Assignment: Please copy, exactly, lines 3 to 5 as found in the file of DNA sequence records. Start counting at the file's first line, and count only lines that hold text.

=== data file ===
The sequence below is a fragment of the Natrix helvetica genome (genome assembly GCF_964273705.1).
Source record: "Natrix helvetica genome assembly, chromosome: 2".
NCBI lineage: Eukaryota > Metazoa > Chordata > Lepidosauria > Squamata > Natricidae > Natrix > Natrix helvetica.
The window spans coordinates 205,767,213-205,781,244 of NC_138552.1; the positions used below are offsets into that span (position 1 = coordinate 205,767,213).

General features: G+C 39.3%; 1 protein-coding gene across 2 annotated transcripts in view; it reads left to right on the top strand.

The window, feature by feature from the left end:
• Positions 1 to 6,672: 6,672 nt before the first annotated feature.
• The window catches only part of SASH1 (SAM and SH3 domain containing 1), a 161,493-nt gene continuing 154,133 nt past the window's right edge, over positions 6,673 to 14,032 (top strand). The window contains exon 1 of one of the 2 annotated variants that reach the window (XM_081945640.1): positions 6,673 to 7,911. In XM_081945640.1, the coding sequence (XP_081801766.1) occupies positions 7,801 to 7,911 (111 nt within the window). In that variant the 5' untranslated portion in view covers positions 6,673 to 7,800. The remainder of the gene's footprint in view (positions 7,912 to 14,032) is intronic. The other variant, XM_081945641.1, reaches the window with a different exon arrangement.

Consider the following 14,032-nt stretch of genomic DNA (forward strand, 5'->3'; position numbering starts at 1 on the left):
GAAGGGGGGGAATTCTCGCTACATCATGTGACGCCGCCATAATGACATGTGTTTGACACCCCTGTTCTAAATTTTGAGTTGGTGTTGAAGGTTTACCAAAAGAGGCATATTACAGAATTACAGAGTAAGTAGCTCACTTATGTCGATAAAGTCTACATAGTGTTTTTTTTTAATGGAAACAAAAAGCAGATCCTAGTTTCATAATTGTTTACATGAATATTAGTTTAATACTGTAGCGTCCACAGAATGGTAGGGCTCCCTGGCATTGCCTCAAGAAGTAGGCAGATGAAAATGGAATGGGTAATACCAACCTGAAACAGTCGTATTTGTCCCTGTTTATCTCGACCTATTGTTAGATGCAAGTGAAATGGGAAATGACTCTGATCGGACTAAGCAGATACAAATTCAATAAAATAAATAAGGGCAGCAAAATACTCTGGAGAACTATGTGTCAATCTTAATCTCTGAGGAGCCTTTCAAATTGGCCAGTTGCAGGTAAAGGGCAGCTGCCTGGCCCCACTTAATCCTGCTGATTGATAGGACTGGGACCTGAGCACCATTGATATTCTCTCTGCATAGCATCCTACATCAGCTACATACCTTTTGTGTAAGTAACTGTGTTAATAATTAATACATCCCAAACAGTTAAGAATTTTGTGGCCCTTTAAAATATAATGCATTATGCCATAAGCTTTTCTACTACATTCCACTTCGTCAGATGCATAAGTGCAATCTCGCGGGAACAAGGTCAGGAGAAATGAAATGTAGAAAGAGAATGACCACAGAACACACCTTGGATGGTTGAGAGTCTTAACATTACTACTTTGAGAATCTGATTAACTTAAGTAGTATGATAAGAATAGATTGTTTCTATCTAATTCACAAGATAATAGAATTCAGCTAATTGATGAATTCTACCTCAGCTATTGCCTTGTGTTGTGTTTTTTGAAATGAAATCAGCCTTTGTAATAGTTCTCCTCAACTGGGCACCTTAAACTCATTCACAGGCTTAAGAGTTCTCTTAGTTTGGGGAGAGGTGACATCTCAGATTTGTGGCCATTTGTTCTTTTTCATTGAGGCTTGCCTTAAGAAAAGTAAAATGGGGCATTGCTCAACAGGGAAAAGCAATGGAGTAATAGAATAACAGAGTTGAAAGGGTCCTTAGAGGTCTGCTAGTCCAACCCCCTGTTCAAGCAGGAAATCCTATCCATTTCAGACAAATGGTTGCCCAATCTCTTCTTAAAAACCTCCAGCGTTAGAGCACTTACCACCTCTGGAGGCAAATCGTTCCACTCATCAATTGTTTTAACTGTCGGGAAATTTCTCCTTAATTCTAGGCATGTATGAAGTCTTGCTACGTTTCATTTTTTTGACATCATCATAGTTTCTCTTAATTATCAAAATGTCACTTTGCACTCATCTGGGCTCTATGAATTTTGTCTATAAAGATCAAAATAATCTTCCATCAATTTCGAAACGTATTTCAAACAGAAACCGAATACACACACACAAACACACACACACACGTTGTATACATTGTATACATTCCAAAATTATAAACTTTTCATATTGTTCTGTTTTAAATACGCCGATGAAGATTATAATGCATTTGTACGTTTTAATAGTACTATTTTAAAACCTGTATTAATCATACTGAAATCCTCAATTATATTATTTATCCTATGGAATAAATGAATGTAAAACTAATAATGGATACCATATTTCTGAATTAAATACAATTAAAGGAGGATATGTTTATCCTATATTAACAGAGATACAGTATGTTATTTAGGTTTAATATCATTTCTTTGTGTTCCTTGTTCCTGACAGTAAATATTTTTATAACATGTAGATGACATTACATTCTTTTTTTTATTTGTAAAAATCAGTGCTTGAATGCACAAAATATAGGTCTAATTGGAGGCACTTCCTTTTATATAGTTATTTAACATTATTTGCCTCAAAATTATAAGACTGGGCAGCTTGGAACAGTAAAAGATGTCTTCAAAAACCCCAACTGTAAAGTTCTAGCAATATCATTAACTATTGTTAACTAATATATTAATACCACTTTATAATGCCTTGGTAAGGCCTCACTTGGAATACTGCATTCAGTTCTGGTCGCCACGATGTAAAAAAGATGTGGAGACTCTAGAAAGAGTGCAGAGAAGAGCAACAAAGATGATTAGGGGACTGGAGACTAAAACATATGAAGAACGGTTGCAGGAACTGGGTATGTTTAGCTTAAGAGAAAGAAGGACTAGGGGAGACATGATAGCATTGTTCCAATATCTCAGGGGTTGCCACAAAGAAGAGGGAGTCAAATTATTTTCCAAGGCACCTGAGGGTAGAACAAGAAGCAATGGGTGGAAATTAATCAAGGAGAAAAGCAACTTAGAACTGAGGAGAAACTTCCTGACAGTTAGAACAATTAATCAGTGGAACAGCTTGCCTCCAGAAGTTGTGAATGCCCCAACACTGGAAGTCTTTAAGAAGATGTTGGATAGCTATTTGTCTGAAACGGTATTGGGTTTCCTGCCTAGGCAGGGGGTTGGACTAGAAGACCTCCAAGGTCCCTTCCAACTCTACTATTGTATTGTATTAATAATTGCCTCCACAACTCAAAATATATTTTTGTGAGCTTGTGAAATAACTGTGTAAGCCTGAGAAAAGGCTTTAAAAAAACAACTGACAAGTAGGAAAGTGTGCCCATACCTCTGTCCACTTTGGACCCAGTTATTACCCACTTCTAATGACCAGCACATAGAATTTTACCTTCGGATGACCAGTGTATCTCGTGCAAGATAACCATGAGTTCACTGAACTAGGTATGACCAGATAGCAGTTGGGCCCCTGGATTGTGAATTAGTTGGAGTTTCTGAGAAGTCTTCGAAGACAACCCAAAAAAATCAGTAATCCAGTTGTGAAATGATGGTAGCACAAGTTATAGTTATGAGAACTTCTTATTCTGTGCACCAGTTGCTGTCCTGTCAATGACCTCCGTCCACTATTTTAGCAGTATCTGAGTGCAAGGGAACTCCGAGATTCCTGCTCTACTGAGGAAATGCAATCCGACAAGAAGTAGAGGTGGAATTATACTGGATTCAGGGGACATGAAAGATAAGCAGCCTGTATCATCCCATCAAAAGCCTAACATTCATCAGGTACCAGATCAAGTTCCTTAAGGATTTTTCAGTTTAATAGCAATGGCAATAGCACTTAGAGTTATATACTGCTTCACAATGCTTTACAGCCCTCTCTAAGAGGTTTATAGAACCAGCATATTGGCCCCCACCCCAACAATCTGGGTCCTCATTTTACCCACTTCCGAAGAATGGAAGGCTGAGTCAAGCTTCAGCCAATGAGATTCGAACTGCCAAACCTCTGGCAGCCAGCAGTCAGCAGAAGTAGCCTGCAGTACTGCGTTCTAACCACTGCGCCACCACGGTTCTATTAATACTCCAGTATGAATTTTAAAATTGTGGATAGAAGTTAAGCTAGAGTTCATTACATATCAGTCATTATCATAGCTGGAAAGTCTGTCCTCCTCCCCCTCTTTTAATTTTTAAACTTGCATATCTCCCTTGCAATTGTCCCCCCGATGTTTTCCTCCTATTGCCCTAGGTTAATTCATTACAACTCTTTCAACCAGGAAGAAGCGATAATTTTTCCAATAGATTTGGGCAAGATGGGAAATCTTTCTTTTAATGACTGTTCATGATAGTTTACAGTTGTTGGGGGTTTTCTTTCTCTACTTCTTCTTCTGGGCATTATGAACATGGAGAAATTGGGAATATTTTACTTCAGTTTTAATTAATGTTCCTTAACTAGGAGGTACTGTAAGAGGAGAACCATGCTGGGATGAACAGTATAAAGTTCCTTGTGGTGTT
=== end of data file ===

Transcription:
NCBI lineage: Eukaryota > Metazoa > Chordata > Lepidosauria > Squamata > Natricidae > Natrix > Natrix helvetica.
The window spans coordinates 205,767,213-205,781,244 of NC_138552.1; the positions used below are offsets into that span (position 1 = coordinate 205,767,213).

General features: G+C 39.3%; 1 protein-coding gene across 2 annotated transcripts in view; it reads left to right on the top strand.